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Peter Lang-Stanton Peter Lang-Stanton

Much-Maligned Secular Signage Finds a Home

A billboard containing a charged atheist message was installed at Stewart Avenue and Thomas Street Wednesday morning, a day after a landlord refused to allow its installation atop his building in an Orthodox Jewish section of South Williamsburg. The signage, designed and paid for by a group called American Atheists, has stirred anger in the Hasidic community since it was unveiled last week.

The billboard displays the Hebrew characters signifying the holy name of God, along with the sentence “You know it’s a myth… and you have a choice” in both English and Hebrew. It also features American Atheists’ logo and website address. The signage was approved by billboard company Clear Channel and slated to be installed Tuesday atop a building at 109 South 5th Street. But landlord Kenny Stier blocked the installation Tuesday morning. As the building’s owner, Stier had the right of refusal, and American Atheists were forced to relocate the sign.

“I’m very unhappy that the Jewish billboard was turned away by a bigot,” said Silverman, who is an atheist of Jewish descent. “It’s our first direct foray into the area, and we did not expect this kind of reaction. I expected the Rabbis to complain about it, because they complain about everything we do. But I did not expect to lose the board due to bigotry.”

Stier declined to comment on the issue.

According to Silverman, the billboard’s chief aim is to promote the Reason Rally—a gathering of secularist Americans and organizations slated to take place on March 24th in Washington, D.C. He states that the billboard’s controversial placement in South Williamsburg was meant to target “closeted” atheists in the Hasidic community who, due to the Orthodox faith that pervades the neighborhood, have special difficulty expressing their beliefs and finding like-minded people.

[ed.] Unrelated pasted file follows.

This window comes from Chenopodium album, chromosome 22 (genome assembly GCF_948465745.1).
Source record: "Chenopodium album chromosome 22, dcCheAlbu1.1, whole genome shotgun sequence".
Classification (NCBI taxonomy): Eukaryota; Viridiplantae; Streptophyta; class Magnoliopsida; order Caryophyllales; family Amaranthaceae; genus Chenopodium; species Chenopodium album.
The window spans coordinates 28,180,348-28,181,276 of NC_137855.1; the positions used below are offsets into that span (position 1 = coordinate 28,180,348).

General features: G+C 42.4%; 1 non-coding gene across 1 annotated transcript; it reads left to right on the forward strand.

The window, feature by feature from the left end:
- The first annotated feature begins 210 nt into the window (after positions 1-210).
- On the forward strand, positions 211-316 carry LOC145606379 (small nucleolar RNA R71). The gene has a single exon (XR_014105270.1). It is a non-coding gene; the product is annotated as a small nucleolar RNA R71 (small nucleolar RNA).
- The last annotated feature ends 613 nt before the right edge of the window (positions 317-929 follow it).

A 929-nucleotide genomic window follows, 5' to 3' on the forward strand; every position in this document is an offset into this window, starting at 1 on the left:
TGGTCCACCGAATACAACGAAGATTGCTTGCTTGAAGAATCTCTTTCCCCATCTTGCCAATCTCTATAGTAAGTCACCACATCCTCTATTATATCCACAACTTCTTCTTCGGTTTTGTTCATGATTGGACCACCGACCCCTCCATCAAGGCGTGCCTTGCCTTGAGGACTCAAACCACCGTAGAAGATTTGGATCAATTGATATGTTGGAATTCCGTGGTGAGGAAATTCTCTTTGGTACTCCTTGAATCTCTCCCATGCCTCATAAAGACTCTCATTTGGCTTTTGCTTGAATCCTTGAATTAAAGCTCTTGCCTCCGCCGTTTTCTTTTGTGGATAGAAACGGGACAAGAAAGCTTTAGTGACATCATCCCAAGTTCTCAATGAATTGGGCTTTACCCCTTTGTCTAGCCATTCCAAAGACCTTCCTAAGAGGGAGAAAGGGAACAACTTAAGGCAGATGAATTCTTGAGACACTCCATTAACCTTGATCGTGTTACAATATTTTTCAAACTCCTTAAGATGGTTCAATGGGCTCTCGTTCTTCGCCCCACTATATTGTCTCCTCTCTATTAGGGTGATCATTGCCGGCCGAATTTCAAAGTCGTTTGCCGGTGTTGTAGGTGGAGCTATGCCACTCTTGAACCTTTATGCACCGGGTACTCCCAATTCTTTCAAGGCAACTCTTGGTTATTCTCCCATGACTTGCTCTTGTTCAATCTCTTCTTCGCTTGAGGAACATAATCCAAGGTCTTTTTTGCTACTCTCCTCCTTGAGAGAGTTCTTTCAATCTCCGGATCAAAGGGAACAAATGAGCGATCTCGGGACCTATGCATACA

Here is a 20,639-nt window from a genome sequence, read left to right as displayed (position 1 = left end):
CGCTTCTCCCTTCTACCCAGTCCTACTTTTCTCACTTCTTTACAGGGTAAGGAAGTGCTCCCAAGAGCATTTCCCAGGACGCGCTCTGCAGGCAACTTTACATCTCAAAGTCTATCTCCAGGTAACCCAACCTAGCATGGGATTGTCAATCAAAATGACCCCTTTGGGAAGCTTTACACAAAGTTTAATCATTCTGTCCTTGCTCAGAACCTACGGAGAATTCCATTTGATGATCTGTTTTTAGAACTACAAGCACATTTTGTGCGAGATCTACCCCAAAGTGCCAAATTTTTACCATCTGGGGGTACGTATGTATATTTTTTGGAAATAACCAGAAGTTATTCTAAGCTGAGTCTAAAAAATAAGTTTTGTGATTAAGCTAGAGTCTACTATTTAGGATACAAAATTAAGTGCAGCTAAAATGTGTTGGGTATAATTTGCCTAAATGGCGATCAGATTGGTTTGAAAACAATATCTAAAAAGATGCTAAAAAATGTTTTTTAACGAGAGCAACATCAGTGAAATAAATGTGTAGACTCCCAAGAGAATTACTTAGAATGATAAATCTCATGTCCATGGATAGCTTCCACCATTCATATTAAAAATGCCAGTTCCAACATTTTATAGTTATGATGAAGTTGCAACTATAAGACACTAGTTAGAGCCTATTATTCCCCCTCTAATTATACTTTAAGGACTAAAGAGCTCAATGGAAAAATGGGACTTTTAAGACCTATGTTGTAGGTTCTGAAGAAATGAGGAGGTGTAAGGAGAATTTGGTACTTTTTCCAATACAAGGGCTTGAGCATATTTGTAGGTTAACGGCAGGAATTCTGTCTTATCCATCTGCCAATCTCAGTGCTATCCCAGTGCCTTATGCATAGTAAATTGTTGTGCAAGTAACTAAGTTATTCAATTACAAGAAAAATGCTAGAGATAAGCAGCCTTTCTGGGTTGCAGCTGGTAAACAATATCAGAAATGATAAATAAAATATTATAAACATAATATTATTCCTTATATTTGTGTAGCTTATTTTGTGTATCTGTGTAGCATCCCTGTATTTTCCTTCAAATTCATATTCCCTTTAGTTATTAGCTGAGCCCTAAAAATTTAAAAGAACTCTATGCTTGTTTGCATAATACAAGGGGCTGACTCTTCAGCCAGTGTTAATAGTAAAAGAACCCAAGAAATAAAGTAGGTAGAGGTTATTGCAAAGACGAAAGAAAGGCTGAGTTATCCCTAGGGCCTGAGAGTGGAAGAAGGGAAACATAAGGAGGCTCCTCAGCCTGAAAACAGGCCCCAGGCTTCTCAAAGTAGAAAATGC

“We’ve gotten over a dozen emails from closeted Hasidic atheists since we announced the billboard,” Silverman said. “These people feel like they’re alone. We believe that the Hasidic community is teeming with atheists who are trapped and don’t know any way out of the life that they’re in. And all we wanted to do is tell them that they’re not alone.”

“I don’t think the way one wants to reach out to a few people, is to put up a sign that antagonizes thousands of people,” said Rabbi David Niederman, Executive Director of United Jewish Organizations (UJO). “The name of God is very holy to all of us. And seeing his name being publicized and written in that manner really hurts every believing person.”

Niederman took umbrage at Silverman’s charge that atheists live silently within the Hasidic community. “That is totally, totally not the case,” Niederman said. “Look at the community, and you realize that they’re all faithful and religiously observant. We are not afraid at all that this will make any dent in our faith.”

American Atheists had installed another billboard in a Muslim community in Paterson, N.J., on Tuesday. The Paterson billboard features the same message written in English and Arabic. “”The Muslims in Paterson are taking this very well,” Silverman said. “The Jews of Brooklyn, not so much.”

The debate over the Williamsburg billboard pitted American Atheists’ right to free speech against religious sensitivity—namely, the Hasidic community’s expectation that their faith be respected within their neighborhood.

“Of course the folks who put up the billboard had the perfect right to do so,” said Assemblyman Joe Lentol. “It’s kind of unfortunate because rather than criticizing other groups and individuals for their beliefs and non-beliefs, they should be trying to build bridges. I’m sure that [American Atheists] had some sympathizers, but that’s really not the way to foster understanding between different groups.”

Regardless of the billboard’s legality, the sign’s prominent use of God’s name has fueled local anger. “It hurts, it is very painful to see HaShem’s (Ed. note: a variation of the Jewish name for God) name being desecrated in such a way,” Niederman said.

“The content of the message is conveyed in a disrespectful manner,” said Councilmember Steve Levin. “This does not appear to be a genuine attempt to engage in a dialogue, but is here merely to insult the beliefs of this community.”

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